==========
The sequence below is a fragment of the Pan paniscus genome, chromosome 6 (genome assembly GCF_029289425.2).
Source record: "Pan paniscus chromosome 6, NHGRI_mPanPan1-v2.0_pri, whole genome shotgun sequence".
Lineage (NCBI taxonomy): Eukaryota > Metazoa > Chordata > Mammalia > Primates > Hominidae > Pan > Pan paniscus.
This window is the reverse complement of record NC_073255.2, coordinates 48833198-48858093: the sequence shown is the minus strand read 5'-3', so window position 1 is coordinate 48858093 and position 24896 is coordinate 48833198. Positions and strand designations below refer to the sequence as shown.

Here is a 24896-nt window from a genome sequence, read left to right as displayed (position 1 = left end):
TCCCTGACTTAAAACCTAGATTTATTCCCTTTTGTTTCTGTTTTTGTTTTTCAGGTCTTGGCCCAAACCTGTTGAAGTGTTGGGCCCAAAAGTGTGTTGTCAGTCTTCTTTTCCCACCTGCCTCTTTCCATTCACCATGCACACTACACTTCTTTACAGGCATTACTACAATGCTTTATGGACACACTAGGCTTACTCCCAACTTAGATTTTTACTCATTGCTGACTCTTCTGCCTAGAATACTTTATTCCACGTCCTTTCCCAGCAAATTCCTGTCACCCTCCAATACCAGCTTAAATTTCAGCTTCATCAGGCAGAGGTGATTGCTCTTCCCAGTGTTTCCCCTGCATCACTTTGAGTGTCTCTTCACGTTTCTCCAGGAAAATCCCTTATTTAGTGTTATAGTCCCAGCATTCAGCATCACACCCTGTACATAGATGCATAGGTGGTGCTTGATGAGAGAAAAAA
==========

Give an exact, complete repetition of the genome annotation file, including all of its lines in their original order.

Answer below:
The sequence below is a fragment of the Pan paniscus genome, chromosome 6 (genome assembly GCF_029289425.2).
Source record: "Pan paniscus chromosome 6, NHGRI_mPanPan1-v2.0_pri, whole genome shotgun sequence".
Lineage (NCBI taxonomy): Eukaryota > Metazoa > Chordata > Mammalia > Primates > Hominidae > Pan > Pan paniscus.
This window is the reverse complement of record NC_073255.2, coordinates 48833198-48858093: the sequence shown is the minus strand read 5'-3', so window position 1 is coordinate 48858093 and position 24896 is coordinate 48833198. Positions and strand designations below refer to the sequence as shown.

Here is a 24896-nt window from a genome sequence, read left to right as displayed (position 1 = left end):
TCCCTGACTTAAAACCTAGATTTATTCCCTTTTGTTTCTGTTTTTGTTTTTCAGGTCTTGGCCCAAACCTGTTGAAGTGTTGGGCCCAAAAGTGTGTTGTCAGTCTTCTTTTCCCACCTGCCTCTTTCCATTCACCATGCACACTACACTTCTTTACAGGCATTACTACAATGCTTTATGGACACACTAGGCTTACTCCCAACTTAGATTTTTACTCATTGCTGACTCTTCTGCCTAGAATACTTTATTCCACGTCCTTTCCCAGCAAATTCCTGTCACCCTCCAATACCAGCTTAAATTTCAGCTTCATCAGGCAGAGGTGATTGCTCTTCCCAGTGTTTCCCCTGCATCACTTTGAGTGTCTCTTCACGTTTCTCCAGGAAAATCCCTTATTTAGTGTTATAGTCCCAGCATTCAGCATCACACCCTGTACATAGATGCATAGGTGGTGCTTGATGAGAGAAAAAA